Focus has been on Roland Park
in recent weeks. It is easy for us Roland Parkers to take our verdant, well-planned community for granted. When interest from others comes, it increases our appreciation.
First, Justin Martin
, the author of Genius of Place: The Life of Frederick Law Olmsted
came to town. He wanted a tour of Roland Park, so his host called me. Fortunately, I had just that morning been working on tour of Plat 2, where the Olmsted firm was first involved. The facts were fresh in my mind, and a fellow Olmsted admirer was working with me. Together we toured Wyman Park, Roland Park and Guilford. That much of this community is still intact 115 years after the Olmsteds were first involved says a lot about the strength of their original design. It also says a lot about the vigilance with which the community has preserved the design, architecture, landscape and unique features like the footpaths and green islands.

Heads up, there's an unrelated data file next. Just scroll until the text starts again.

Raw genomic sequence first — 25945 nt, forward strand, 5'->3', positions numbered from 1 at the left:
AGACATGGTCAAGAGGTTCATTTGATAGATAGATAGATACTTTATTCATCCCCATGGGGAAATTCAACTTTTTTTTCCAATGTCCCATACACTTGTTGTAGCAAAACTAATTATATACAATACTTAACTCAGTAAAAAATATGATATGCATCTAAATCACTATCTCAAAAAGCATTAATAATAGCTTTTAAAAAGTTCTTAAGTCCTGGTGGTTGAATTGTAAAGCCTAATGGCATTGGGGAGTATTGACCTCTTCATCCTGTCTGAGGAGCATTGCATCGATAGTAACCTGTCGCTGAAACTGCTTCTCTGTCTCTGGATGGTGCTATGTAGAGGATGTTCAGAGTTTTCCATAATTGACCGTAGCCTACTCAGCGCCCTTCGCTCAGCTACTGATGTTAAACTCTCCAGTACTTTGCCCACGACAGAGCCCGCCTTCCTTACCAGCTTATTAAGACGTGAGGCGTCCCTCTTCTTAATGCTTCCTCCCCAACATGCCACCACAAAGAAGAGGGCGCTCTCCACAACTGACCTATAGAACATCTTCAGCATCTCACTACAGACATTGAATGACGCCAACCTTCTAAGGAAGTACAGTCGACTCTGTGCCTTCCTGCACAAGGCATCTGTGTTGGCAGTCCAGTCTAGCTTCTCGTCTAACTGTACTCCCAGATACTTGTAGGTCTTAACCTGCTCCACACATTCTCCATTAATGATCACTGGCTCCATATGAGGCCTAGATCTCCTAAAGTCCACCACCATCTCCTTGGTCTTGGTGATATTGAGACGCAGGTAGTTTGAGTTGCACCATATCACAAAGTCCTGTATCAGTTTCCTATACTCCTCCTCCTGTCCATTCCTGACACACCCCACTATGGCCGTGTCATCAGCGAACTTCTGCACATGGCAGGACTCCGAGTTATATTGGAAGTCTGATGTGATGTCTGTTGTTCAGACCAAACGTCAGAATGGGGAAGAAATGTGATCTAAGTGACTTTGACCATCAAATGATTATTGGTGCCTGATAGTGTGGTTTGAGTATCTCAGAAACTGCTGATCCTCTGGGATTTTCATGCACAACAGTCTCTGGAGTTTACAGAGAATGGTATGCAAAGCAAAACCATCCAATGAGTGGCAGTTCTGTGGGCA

gave a rare interview at the end of the same week. She walked her NPR
interviewer through Roland Park, commenting about walking on a sidewalk beside a woods. My guess is that they were walking along Deepdene Road or perhaps Wilmslow near Stony Run. That these green spaces are still intact continues the Olmsted vision of connecting man and nature. It becomes more valuable with every passing year.
A week later, a woman whose property was used in the filming of the movie adaptation of Anne Tyler’s novel The Accidental Tourist
, sent word that “America’s Most Wanted” was shooting at a house on Woodlawn Road.
Even crime shows are interested in being in Roland Park.